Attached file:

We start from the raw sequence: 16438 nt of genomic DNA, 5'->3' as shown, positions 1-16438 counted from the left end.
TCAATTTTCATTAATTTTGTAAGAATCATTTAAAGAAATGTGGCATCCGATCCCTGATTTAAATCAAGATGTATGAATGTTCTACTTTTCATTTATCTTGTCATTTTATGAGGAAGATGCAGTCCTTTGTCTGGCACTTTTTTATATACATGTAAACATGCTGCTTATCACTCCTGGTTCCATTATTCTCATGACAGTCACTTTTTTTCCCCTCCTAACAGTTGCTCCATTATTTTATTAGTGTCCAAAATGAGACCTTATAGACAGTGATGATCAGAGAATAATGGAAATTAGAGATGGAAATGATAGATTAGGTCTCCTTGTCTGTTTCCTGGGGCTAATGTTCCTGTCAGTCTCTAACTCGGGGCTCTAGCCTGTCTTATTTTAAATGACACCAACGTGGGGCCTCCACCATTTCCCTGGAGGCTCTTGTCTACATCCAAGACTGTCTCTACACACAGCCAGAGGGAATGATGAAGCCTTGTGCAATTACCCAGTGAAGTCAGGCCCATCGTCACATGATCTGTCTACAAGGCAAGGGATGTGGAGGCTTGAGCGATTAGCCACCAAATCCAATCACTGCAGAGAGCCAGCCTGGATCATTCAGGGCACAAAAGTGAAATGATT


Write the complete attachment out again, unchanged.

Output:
We start from the raw sequence: 16438 nt of genomic DNA, 5'->3' as shown, positions 1-16438 counted from the left end.
TCAATTTTCATTAATTTTGTAAGAATCATTTAAAGAAATGTGGCATCCGATCCCTGATTTAAATCAAGATGTATGAATGTTCTACTTTTCATTTATCTTGTCATTTTATGAGGAAGATGCAGTCCTTTGTCTGGCACTTTTTTATATACATGTAAACATGCTGCTTATCACTCCTGGTTCCATTATTCTCATGACAGTCACTTTTTTTCCCCTCCTAACAGTTGCTCCATTATTTTATTAGTGTCCAAAATGAGACCTTATAGACAGTGATGATCAGAGAATAATGGAAATTAGAGATGGAAATGATAGATTAGGTCTCCTTGTCTGTTTCCTGGGGCTAATGTTCCTGTCAGTCTCTAACTCGGGGCTCTAGCCTGTCTTATTTTAAATGACACCAACGTGGGGCCTCCACCATTTCCCTGGAGGCTCTTGTCTACATCCAAGACTGTCTCTACACACAGCCAGAGGGAATGATGAAGCCTTGTGCAATTACCCAGTGAAGTCAGGCCCATCGTCACATGATCTGTCTACAAGGCAAGGGATGTGGAGGCTTGAGCGATTAGCCACCAAATCCAATCACTGCAGAGAGCCAGCCTGGATCATTCAGGGCACAAAAGTGAAATGATT